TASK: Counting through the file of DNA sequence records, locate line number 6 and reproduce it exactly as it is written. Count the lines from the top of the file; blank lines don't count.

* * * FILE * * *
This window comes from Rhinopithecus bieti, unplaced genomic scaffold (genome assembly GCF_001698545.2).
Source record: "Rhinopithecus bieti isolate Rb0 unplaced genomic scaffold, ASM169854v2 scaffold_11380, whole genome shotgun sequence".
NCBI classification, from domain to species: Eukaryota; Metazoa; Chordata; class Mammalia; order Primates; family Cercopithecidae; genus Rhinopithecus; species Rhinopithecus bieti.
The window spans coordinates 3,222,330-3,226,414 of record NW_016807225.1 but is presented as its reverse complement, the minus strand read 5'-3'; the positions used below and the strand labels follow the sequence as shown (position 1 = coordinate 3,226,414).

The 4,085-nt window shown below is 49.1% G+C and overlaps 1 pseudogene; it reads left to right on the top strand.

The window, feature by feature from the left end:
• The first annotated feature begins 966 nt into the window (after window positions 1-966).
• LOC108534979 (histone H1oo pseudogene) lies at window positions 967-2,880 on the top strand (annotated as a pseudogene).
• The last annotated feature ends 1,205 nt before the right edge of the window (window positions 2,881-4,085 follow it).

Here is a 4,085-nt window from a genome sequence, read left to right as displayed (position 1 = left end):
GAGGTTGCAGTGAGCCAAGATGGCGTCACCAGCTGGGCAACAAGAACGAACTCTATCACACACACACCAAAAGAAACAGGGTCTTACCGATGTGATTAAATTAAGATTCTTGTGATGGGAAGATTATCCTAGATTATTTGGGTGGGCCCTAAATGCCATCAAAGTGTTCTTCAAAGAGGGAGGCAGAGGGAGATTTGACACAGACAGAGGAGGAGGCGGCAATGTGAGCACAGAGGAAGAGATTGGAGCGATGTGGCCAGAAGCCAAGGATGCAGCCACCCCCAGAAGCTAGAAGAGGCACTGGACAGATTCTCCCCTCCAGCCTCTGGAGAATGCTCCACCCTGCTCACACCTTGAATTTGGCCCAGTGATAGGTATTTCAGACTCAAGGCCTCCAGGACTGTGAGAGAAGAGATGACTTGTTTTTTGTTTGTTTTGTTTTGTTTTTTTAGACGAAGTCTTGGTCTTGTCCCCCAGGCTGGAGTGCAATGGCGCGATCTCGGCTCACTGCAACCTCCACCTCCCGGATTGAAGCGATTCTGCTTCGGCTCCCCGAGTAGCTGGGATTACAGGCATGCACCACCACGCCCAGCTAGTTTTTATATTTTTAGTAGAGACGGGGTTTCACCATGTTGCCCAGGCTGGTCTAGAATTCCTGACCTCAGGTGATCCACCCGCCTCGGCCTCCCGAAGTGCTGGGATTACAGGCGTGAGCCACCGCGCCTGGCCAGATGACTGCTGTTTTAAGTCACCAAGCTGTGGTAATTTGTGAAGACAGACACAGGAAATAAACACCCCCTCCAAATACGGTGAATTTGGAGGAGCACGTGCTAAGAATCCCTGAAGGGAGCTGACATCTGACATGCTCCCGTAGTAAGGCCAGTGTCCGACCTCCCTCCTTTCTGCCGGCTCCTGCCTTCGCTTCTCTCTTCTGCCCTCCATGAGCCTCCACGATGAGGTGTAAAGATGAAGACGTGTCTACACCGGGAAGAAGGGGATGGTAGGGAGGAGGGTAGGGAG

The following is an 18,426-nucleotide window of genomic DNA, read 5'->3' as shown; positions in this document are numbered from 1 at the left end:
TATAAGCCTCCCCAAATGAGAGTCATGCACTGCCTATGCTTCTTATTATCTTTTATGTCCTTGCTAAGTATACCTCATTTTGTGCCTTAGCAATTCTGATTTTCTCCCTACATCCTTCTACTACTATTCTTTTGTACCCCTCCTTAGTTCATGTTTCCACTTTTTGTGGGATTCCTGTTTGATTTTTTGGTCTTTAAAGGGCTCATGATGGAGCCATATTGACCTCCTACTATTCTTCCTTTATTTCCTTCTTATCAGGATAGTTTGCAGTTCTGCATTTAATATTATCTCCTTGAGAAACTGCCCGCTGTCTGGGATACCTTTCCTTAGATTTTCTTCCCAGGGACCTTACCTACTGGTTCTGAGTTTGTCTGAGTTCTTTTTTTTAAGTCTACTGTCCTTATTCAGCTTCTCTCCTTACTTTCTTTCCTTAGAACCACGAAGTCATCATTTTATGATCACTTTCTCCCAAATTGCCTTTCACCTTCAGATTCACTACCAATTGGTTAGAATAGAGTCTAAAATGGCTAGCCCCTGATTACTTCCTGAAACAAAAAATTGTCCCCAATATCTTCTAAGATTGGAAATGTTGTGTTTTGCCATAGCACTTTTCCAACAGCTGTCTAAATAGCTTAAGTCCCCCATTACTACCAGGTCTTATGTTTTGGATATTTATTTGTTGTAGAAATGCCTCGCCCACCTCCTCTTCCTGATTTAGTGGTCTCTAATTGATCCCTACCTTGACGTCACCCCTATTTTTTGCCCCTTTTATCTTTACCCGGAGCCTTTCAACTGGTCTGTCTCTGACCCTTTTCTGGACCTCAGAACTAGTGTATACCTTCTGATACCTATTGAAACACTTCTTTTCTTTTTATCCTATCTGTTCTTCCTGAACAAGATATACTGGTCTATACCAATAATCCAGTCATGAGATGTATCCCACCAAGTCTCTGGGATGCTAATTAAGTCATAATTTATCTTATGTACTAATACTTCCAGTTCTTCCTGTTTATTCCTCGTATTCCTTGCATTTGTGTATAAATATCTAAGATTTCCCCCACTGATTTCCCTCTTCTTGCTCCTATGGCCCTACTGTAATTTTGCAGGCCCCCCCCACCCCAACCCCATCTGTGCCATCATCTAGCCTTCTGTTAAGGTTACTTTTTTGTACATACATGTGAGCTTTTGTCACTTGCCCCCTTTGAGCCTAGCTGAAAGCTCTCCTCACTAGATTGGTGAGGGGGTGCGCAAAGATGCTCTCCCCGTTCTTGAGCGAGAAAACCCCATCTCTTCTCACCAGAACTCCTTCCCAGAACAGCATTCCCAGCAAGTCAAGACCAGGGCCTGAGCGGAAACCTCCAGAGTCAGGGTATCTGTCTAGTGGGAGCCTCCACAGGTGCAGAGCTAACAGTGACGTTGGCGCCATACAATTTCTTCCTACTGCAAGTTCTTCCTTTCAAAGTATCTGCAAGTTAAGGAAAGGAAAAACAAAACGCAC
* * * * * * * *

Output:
The window, feature by feature from the left end: